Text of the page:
Congratulations! You have been successful establishing breastfeeding your baby. This is no easy task. I tell women all the time that even though nursing is the most natural and healthy way to feed your baby, it is not necessarily the easiest. Now that your baby is nursing well and your supply is well established, you have begun to realize that unless you baby learns to take a bottle, you are essentially tied to him or her for every feeding until you or your child decide to end your nursing relationship. Some babies switch between the bottle and the boob with ease. Others, my son included, at some point decide that they would prefer the warm, snuggly nursing experience for all their feedings. Can you blame them, really? This often happens when a baby’s parents have introduced a bottle early on (around one or two weeks old) but haven’t been really consistently bottle feeding at least once a day on a daily basis. With my daughter, we were very diligent about this because we knew she would be going to daycare when I returned to work at 3 months and would need to be able to take a bottle. With my son, we were more lackadaisical about the bottle, and my husband wasn’t around at feeding times as much as he had been with my daughter. Then at about 3 months old, my son went on a bottle strike. He would rather cry and scream for hours than take a bottle. I went into panic mode. What was I going to do? I needed to be away from my baby for various commitments, not to mention the possibility of someday enjoying a night out for dinner with my husband or the girls. I then emailed everyone I knew who had breastfed their babies. What did I learn? That this was very common. Many of my friends and acquaintances told me that their baby had always refused the bottle. This was not an acceptable answer for me. I called my pediatrician (which I rarely do unless my child has had a fever for days on end). Her response was “Babies can be VERY stubborn.” We proceeded to stage an “intervention” of sorts. The following is my advice to you on how to get your baby to take a bottle. This worked for us, and it has worked for many others that I have advised on this matter.
My best advice is to start giving your baby a bottle when he/she is about 3-4 weeks old just to start getting everyone used to the process. Once your milk supply is well established and any of the early nursing challenges have worked themselves out, you should attempt to give one bottle every day to every other day so that your baby doesn’t get “out of the habit.” Ideally, the person who gives the bottle should not be the nursing mom but if this is not possible, its better if mom gives the bottle than the baby does not get one at all for several days in a row. If you have fallen behind on this “schedule” as we did (because let’s face it, it’s not like when you have a newborn, you have nothing else to be doing during the day other than pumping) and your baby goes on a bottle strike, you can try these steps below. I have found this to be successful around 3-4 months old. I can’t say whether or not it will work later than that. It’s worth a shot though.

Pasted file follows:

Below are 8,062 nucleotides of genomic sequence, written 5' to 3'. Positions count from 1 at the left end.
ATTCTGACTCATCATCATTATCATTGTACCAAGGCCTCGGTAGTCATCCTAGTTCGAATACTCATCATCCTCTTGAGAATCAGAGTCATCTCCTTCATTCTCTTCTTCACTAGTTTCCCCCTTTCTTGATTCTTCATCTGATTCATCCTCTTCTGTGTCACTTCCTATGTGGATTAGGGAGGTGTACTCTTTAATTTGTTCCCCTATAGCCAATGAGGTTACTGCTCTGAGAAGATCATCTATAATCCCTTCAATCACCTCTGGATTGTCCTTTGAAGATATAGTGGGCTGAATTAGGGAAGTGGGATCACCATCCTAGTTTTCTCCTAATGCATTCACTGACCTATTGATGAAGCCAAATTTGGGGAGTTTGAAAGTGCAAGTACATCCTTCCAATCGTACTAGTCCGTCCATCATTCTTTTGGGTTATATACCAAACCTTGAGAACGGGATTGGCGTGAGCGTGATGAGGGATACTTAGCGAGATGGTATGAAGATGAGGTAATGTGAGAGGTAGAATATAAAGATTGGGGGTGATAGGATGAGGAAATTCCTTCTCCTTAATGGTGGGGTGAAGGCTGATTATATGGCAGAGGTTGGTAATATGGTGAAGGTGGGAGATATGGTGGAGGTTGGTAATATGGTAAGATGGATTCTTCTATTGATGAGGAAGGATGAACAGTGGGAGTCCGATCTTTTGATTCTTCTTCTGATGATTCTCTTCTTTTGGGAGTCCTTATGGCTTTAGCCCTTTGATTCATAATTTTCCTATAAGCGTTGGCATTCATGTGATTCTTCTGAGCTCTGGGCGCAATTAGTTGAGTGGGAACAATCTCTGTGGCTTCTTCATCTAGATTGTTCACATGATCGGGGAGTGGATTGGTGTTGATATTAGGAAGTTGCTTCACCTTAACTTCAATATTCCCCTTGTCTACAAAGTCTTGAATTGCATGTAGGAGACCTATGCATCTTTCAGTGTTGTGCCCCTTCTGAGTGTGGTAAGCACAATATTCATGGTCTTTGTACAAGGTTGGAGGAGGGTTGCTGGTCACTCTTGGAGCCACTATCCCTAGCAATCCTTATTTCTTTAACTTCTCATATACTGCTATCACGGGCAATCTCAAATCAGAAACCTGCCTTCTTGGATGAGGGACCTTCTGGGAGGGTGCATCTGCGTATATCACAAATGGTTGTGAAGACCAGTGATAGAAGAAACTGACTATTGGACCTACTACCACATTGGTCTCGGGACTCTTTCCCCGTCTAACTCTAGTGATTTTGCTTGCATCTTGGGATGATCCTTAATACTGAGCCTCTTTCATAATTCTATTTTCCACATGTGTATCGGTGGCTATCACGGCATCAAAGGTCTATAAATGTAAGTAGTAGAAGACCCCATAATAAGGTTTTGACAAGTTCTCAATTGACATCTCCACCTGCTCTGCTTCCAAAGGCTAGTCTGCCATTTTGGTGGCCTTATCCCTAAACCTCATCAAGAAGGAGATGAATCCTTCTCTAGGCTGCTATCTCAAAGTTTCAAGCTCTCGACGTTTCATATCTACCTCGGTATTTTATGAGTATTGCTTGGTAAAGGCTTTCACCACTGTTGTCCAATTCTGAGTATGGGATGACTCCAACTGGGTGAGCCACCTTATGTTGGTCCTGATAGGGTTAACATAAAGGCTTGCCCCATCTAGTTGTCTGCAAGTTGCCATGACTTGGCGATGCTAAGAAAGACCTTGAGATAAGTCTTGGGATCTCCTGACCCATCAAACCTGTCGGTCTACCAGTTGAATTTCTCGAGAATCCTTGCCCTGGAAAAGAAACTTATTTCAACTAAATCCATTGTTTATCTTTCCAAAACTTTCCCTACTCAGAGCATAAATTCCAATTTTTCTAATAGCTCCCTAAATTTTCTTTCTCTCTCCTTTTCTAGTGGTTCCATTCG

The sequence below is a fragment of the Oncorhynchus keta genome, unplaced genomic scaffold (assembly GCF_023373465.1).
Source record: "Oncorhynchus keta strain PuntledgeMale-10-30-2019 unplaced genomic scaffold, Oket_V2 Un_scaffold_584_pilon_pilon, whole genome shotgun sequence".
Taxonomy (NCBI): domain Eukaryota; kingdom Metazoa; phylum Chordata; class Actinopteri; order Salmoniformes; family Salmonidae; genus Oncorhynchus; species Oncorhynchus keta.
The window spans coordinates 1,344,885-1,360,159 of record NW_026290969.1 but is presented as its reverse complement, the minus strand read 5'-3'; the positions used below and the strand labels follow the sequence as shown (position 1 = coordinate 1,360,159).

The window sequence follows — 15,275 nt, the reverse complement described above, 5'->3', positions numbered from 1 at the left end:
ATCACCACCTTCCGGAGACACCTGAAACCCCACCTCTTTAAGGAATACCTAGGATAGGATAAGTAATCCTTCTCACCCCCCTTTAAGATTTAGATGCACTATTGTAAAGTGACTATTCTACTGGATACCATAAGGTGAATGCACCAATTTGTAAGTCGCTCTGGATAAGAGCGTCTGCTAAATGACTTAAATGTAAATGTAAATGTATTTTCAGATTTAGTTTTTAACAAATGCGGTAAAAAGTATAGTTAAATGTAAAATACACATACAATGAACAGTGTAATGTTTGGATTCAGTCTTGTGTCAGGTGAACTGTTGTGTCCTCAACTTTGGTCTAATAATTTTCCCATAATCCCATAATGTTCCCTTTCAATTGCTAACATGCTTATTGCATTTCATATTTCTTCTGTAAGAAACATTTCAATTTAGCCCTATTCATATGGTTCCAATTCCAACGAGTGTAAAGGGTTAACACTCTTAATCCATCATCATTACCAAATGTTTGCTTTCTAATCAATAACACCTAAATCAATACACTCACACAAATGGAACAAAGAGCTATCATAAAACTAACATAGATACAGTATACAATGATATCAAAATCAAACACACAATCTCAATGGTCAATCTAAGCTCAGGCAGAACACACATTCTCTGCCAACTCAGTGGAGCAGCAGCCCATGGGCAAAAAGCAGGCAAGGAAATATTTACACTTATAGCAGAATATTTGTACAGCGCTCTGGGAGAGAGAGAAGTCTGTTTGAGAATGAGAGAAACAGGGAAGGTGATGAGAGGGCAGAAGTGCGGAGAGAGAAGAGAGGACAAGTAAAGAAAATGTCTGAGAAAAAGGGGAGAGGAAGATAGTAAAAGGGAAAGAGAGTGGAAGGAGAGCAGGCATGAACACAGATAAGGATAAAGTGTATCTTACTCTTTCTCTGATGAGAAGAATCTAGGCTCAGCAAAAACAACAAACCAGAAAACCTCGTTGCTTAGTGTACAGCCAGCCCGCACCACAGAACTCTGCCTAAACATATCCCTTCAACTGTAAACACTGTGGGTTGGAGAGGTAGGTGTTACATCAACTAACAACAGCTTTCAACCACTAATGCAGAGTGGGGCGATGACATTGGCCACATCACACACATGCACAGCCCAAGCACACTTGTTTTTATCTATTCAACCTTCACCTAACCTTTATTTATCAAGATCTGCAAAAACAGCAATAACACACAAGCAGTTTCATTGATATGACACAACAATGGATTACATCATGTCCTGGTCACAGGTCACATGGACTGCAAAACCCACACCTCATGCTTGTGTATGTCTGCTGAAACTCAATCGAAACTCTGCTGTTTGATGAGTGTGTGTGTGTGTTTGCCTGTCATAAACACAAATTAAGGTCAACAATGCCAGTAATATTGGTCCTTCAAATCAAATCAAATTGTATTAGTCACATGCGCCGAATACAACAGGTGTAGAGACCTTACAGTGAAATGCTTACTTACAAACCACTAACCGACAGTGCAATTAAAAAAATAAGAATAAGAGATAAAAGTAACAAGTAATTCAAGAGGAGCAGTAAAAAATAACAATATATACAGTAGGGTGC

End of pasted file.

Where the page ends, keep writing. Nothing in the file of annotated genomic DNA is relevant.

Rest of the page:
- Find someone other than yourself (the nursing mom) who can be around consistently for at least a day, maybe two and who can be the one to bottle feed the baby. Ideally, this should be a very patient person, someone who is not going to take it personally when the baby refuses a bottle from them. Sometimes this can be the baby’s father, sometimes he gets too frustrated. I find that grandparents who are happy to spend time with their grandchild, no matter how cranky the baby may be, make excellent candidates.
- Make yourself scarce and pump. Starting from the first feeding in the morning, your designated bottle feeder should be the first person to go in to your baby in the morning and should try giving the bottle.
- Your baby may fight it. The bottle feeder should try giving the bottle for about 5 minutes or so. If it is not working, take a short break and try again in about 10 minutes.
- The bottle feeder should not sit where you normally nurse the baby. This is a NURSING spot and your baby may become very angry that he/she is not nursing there.
- The bottle feeder should use a shirt of yours that you wore the day before as a sort of blanket/burp cloth (let’s face it, most of our clothing doubles as a burp cloth when we are nursing anyway, right?). Having this near the baby will be comforting and help him/her recognize your scent when its time to eat.
- Do your very best not to give in and nurse. In fact, go shopping. Do something for yourself. Just don’t forget to bring your pump. Your baby will likely give up their boycott when they realize how hungry he/she is and decide that a bottle with your milk in it is better than no milk at all.
- Continue this for a day or two if you have the time and assistance.
- If you are successful at getting your baby to take bottles after this intervention, don’t lose the skill! I recommend that someone continue to give your baby a bottle daily for at least a couple of months. Although it is not ideal for the mom to give a bottle (and it really is twice as much work since you have to pump and feed rather than just feeding), if no one else is going to be available that day, you will have to do it yourself.